Become an egg donor

Life. Pass it On.

Thousands of Australians are waiting for egg donors to help them grow their family.

Enquire today about donating your eggs to a family in need.

At IVFAustralia, we do all we can to help women and couples who are unable to conceive using their own eggs, through our egg donation program.

Learn about the process of donating your eggs below. And if you're looking for information about using donor eggs to help you conceive, find out more here.

Who would you be helping?

If you’re considering donating your eggs, it is a truly remarkable gift. There are many people in Australia who need an egg donor to help them achieve their dreams of having a family. Those might include:

  • Women who are going through premature menopause
  • if there is a risk of passing on genetic disease
  • if a woman’s ovaries have been affected by chemotherapy or serious illness
  • if a woman has had IVF treatment but repeated cycles have indicated poor egg quality
  • same sex male couples in need of donor eggs to have their family

Who can be an egg donor?

Ideally, egg donors should be aged between 21 and 36, with no medical or genetic conditions.

As a donor, you should be prepared to discuss your medical history, and provide details about your lifestyle and physical descriptions with one of our fertility specialists. Your identifying details will be forwarded to the NSW Health Central Register kept by the New South Wales Department of Health, once a child is born from your donation.

Before proceeding with donation, all potential egg donors will have screening blood tests and complete a Genetic and Medical Health Questionnaire. If this indicates a family history of genetic conditions, a clinical geneticist assesses the donor’s suitability.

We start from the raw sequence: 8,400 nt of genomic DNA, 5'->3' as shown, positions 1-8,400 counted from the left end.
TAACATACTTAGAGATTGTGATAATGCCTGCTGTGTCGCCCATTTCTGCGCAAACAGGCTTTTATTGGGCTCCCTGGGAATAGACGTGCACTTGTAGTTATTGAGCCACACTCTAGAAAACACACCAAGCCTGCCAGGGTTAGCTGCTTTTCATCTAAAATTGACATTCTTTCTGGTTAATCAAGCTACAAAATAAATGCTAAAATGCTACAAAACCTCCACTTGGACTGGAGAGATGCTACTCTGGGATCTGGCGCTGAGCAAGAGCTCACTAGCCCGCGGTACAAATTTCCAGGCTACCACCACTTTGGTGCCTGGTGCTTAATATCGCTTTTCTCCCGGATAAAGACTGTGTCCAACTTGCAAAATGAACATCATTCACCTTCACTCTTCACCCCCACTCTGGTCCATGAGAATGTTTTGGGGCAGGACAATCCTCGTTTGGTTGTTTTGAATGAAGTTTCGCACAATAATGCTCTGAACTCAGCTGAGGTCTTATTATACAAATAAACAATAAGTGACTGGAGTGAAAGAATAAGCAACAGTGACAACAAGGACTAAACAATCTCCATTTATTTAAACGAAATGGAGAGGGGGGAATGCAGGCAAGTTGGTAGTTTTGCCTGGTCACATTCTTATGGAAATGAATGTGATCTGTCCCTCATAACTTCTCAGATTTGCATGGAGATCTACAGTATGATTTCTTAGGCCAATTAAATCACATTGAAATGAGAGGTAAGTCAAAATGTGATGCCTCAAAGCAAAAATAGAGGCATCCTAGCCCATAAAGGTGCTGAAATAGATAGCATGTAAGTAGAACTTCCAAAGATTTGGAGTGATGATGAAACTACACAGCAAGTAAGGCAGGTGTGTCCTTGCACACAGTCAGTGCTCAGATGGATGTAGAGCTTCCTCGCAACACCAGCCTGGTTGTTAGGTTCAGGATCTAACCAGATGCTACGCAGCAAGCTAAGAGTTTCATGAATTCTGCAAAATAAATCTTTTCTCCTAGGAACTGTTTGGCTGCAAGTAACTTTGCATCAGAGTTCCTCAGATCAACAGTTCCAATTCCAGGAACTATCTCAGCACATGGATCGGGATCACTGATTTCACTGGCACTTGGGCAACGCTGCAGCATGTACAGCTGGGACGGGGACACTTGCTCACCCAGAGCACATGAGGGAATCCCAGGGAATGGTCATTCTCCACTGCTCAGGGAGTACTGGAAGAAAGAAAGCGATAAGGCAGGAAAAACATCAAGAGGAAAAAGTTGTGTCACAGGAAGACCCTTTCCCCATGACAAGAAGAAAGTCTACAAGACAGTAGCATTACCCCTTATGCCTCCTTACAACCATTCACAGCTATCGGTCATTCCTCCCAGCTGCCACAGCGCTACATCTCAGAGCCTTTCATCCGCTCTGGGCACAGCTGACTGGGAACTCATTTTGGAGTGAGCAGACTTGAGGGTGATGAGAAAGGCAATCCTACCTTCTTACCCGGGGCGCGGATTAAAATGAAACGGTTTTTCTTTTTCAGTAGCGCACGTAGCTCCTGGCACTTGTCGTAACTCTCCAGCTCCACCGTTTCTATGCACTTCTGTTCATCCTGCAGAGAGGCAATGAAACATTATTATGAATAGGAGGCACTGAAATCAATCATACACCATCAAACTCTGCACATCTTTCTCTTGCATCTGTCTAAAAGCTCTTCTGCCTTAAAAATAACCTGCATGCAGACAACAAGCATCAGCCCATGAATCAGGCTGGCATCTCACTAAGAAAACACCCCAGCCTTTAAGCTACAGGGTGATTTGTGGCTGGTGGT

NSW laws for egg donors

Under current NSW law, a child born from a donated egg, sperm or embryo is deemed to be the child of the birth mother. Donors are under no legal or financial obligation to the child.

In 2010, the NSW Health Department established a Central Register for donors and donor-conceived offspring. The NSW Health Central Register contains information about donors and children born as a result of ART treatment using donated gametes.

Once a child conceived using donated gametes turns 18, they will be able to access certain information on the Register if they wish.

The egg donation process

1. Speak to our donor team

They’ll explain the entire process and answer any questions.

2. Consult with a fertility specialist

They’ll get to know you, and your medical history. This can include tests and a medical health questionnaire.

3. Counselling

After an initial consultation with your fertility specialist, counselling is scheduled for both the recipient and donor. This is an opportunity to consider the legal, social, genetic and psychological aspects of being involved with the donor program, and helps everyone make an informed decision.  The critical principle is that everyone involved should make decisions that they will look back on as the right ones for them.

The donor will then undergo any further required medical checks.

4. Donor undergoes egg collection

Being an egg donor involves going through the first two steps of an IVF cycle to have the eggs collected. This involves medication to boost the amount of eggs produced naturally. Vaginal ultrasounds and blood tests will be used to monitor the growing number of eggs. Once there are enough eggs, your fertility specialist will organise an egg collection procedure.

This procedure is co-ordinated to be synchronised with the recipient, allowing the eggs to be collected from the donor and transferred to the recipient at the best possible time. The egg collection procedure is usually performed under a light sedation or general anaesthetic at one of our day hospitals.

There are no out of pocket medical costs for the egg donor.

5. The recipients

At the time of egg collection, the sperm is collected and the eggs are fertilised in the laboratory. Three to five days after the egg collection, one of the resulting embryos is transferred into the recipient and any other viable embryos are frozen, or all are frozen, for potential future transfer. After two weeks, a pregnancy test is carried out by the recipient.

The Egg Donation Process, Explained

Ready to enquire about egg donation?

When you decide to donate your eggs, you’re donating so much more. The love and pure joy of growing someone’s family.

If you’re considering the incredible gift of egg donation, contact our donor team today.

Complete the form below for more information…

Interested in donating your eggs? Get in touch

You must be between the age of 21 and 36 to become an egg donor.